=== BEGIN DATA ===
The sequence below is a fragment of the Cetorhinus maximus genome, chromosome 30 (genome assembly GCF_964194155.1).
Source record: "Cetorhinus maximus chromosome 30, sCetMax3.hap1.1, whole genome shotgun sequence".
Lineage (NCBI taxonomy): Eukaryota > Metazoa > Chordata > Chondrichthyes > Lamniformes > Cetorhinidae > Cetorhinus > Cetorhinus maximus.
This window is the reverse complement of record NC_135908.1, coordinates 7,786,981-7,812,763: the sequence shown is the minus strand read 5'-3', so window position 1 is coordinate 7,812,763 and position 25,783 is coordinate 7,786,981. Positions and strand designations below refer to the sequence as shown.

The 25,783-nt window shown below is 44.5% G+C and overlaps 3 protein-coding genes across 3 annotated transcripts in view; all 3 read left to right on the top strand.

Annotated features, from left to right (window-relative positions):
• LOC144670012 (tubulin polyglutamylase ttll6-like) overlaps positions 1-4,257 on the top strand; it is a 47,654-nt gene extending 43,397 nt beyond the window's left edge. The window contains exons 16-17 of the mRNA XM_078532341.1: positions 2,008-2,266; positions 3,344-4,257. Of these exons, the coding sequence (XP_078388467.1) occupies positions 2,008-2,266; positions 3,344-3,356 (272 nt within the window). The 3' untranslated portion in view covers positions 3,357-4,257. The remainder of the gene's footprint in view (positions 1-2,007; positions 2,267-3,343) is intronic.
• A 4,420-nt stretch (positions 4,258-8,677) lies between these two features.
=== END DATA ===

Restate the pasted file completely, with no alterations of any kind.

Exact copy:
The sequence below is a fragment of the Cetorhinus maximus genome, chromosome 30 (genome assembly GCF_964194155.1).
Source record: "Cetorhinus maximus chromosome 30, sCetMax3.hap1.1, whole genome shotgun sequence".
Lineage (NCBI taxonomy): Eukaryota > Metazoa > Chordata > Chondrichthyes > Lamniformes > Cetorhinidae > Cetorhinus > Cetorhinus maximus.
This window is the reverse complement of record NC_135908.1, coordinates 7,786,981-7,812,763: the sequence shown is the minus strand read 5'-3', so window position 1 is coordinate 7,812,763 and position 25,783 is coordinate 7,786,981. Positions and strand designations below refer to the sequence as shown.

The 25,783-nt window shown below is 44.5% G+C and overlaps 3 protein-coding genes across 3 annotated transcripts in view; all 3 read left to right on the top strand.

Annotated features, from left to right (window-relative positions):
• LOC144670012 (tubulin polyglutamylase ttll6-like) overlaps positions 1-4,257 on the top strand; it is a 47,654-nt gene extending 43,397 nt beyond the window's left edge. The window contains exons 16-17 of the mRNA XM_078532341.1: positions 2,008-2,266; positions 3,344-4,257. Of these exons, the coding sequence (XP_078388467.1) occupies positions 2,008-2,266; positions 3,344-3,356 (272 nt within the window). The 3' untranslated portion in view covers positions 3,357-4,257. The remainder of the gene's footprint in view (positions 1-2,007; positions 2,267-3,343) is intronic.
• A 4,420-nt stretch (positions 4,258-8,677) lies between these two features.